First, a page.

I asked Tuna to tell me a little bit about which films stand-out at this year's festival to which he said there were many, depending on areas of interest. "Sand War" and "The Absent House" focus on architecture and the construction industry. "The True Cost" is a 2015 feature length documentary by an American director about the impact of the fashion industry on people and the planet. "H20 MX" a feature length documentary on water issues in Mexico City and "Songs for the Lake" is a 2015 feature-length documentary by a Turkish director about Burdur Lake. Pretty much self-explanatory, "Bikes vs. Cars" is a Swedish feature-length documentary on transportation. There are also a number of films on agricultural issues, such as "Inhabit a Permaculture Perspective," a feature-length documentary that introduces the ecological design process that can shift our effect from destructive to regenerative and "Pun Pun Farm" a 20-minute documentary about an organic farm in Thailand. Also showing will be the feature-length films 'Planet Re-Think," "Planetary" and, "The New Environmentalists," a short narrated by Robert Redford and "The More Beautiful World Hearts Know is Possible," a short of Charles Eisenstein.

In addition to "Songs for the Lake," there are a number of other films on Turkey, such as "The Turtle and the Tourist," on the endangered turtles in Antalya's Çıralı, "Dev Culture" a short about Hidrellez and "The Pain," which discusses the Sakarya and Prosuk lake and the effects of industrialization. All showings in English will have Turkish subtitles and vice versa and those films in other languages will have subtitles in both English and Turkish. The film festival will take place in 20 provinces and districts throughout Turkey, namely: Adana, Ankara, Antalya, Artvin, Balıkesir, Bayındır, Bodrum, Bursa, Çanakkale, Diyarbakır, Eskişehir, Fethiye, Giresun, İstanbul, İzmir, Kayseri, Konya, Mersin, Trabzon and Urla. Nearly every venue will be turning this three-day festival into a full-blown event with line-ups of interesting speakers, musicians and dance performances to add to the roster.

In Istanbul the festival will be held at three different locations: the Şişli Cultural Center and Salt Beyoğlu on the European side of the city and at the Caddebostan Cultural Center (CKM) on the Asian side, and for four full days starting this Thursday , Nov. 19. The showings at the Şişli Cultural Center will be interspersed with talks by a number of directors of the films being showed, such as Şafak Türkel who directed "Songs for the Lake," as well as a talk by Omer Madra, the founder of Açık Radyo and a number of musical performances. Director Şafak Türkel will also be speaking at the Caddebostan Cultural Center, in addition to talks by bicycle activists as well as Özgür Gürbüz from the World Wild Fund for Nature and Mustafa Bakir the founder of the Permaculture Research Institute in Turkey.Not only will entry to all of these activities be free, but many of the 19 other venues throughout Turkey will also be hosting a long list of speakers and performances to the line-up of 30 films. Some of the stand-out locations of this year's festival are Bayındır, a district in Izmir where the film showings will be interspersed by talks from Uygar Özesmi from Change.org, Atilla Uras from UNDP and Mustafa Bakir as well as dance and pantomime shows. Similar programs are scheduled in Urla, Çanakkale, Fethiye, Konya and in practically all of the venues hosting this very important educational and entertaining festival. Check out http://www.surdurulebiliryasam.org for detailed info on programs and the films showing. In addition, anyone who wants to hold a showing of a film themselves, can easily apply to start the process from the website itself.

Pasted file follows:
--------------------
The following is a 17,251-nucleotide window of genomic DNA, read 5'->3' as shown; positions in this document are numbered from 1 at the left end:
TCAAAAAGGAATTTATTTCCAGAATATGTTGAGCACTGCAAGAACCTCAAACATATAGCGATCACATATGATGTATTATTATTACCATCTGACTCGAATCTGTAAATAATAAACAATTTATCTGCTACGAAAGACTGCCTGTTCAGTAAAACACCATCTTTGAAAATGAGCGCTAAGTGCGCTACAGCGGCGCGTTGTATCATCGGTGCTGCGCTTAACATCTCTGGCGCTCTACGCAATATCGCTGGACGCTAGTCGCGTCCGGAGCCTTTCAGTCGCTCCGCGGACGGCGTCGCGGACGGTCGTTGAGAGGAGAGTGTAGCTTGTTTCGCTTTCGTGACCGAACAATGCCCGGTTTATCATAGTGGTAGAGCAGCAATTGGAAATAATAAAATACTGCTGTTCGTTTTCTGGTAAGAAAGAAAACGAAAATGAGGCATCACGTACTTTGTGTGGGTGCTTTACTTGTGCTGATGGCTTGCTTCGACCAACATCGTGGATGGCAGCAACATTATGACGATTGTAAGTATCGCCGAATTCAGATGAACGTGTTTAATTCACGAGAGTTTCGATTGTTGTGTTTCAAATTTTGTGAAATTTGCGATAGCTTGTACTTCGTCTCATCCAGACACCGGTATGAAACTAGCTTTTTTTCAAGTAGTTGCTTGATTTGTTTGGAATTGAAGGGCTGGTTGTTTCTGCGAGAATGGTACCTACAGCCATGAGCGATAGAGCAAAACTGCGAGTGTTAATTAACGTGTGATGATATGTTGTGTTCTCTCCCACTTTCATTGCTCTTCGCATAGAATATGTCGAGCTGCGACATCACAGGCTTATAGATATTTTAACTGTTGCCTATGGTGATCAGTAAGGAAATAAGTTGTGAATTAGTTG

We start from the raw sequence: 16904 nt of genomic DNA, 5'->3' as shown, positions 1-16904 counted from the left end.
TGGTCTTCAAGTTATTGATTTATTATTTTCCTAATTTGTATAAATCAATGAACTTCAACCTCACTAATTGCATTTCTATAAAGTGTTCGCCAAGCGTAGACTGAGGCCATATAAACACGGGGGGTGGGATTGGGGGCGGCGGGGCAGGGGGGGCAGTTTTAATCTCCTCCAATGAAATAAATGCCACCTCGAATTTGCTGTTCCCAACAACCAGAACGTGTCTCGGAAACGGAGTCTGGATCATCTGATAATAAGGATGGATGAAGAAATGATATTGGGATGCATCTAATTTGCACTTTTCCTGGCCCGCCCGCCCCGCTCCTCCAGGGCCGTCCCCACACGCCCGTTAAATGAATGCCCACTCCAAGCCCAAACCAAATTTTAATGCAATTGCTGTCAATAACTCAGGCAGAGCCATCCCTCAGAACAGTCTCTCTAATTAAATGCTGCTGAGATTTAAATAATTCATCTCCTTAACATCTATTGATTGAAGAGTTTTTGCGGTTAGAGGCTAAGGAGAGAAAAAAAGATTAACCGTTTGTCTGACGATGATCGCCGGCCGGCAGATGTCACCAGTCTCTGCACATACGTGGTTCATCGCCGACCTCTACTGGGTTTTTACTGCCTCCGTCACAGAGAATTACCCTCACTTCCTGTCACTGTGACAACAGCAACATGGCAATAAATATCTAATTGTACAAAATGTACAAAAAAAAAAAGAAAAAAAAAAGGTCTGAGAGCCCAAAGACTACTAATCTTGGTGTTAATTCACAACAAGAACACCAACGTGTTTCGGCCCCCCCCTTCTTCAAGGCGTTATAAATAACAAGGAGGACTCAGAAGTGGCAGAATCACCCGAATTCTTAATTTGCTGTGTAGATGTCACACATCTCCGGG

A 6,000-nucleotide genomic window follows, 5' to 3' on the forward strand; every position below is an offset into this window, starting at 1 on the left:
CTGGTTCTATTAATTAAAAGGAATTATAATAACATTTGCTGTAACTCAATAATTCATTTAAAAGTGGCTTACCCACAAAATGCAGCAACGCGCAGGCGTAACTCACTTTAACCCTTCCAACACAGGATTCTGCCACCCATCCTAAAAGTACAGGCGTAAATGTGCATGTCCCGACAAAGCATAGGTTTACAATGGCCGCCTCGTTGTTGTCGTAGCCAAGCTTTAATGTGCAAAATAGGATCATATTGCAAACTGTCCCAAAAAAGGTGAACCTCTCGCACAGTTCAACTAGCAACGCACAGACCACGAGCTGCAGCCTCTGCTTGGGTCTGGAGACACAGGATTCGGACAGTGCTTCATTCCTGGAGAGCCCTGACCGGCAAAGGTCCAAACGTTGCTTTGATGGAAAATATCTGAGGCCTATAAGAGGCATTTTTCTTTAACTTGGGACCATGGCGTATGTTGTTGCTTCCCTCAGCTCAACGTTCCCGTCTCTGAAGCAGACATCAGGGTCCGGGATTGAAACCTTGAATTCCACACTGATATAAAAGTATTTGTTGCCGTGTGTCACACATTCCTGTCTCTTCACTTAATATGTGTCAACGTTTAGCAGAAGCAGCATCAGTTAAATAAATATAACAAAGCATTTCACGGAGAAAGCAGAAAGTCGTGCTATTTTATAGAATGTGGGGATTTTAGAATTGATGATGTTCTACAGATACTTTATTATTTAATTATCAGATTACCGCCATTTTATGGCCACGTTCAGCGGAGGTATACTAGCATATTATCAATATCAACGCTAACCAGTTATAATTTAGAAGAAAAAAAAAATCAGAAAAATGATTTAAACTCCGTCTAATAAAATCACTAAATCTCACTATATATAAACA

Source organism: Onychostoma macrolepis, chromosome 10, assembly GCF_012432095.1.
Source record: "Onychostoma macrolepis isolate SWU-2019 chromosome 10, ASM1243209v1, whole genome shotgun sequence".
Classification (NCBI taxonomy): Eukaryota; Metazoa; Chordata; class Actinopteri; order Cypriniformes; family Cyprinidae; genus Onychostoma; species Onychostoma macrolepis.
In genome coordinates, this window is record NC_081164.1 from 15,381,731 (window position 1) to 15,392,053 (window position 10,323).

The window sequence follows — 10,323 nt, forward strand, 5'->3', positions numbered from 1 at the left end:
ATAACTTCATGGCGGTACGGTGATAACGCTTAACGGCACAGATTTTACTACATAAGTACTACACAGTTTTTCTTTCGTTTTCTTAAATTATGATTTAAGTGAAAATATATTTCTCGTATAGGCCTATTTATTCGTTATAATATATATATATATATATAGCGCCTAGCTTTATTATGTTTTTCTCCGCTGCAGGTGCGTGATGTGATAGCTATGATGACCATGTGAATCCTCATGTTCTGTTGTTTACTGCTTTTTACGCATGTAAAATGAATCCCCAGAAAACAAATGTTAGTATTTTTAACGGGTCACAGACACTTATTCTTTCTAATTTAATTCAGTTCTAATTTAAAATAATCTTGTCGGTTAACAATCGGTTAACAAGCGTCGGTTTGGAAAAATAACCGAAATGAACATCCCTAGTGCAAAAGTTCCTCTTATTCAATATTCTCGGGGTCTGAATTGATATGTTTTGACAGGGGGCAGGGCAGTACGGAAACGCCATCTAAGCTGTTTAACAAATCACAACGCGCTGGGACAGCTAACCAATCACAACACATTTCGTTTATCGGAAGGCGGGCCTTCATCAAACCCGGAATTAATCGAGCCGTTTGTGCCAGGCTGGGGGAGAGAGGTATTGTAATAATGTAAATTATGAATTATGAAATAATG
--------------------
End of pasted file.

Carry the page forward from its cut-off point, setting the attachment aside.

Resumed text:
To check out films from previous years, www.surdurulebiliryasam.tv is a website started up by the Sustainable Living Collective last year, where a number of films showed in the Sustainability Living Film Festivals held since 2008 are available with producers' permission for browsers to peruse, while members can create their own page where they can review and promote films on. Tuna tells me this site also includes videos of ongoing sustainability efforts and is an opportunity for companies, local administrations and educational institutions to explain their projects and the positive contributions they make to the planet.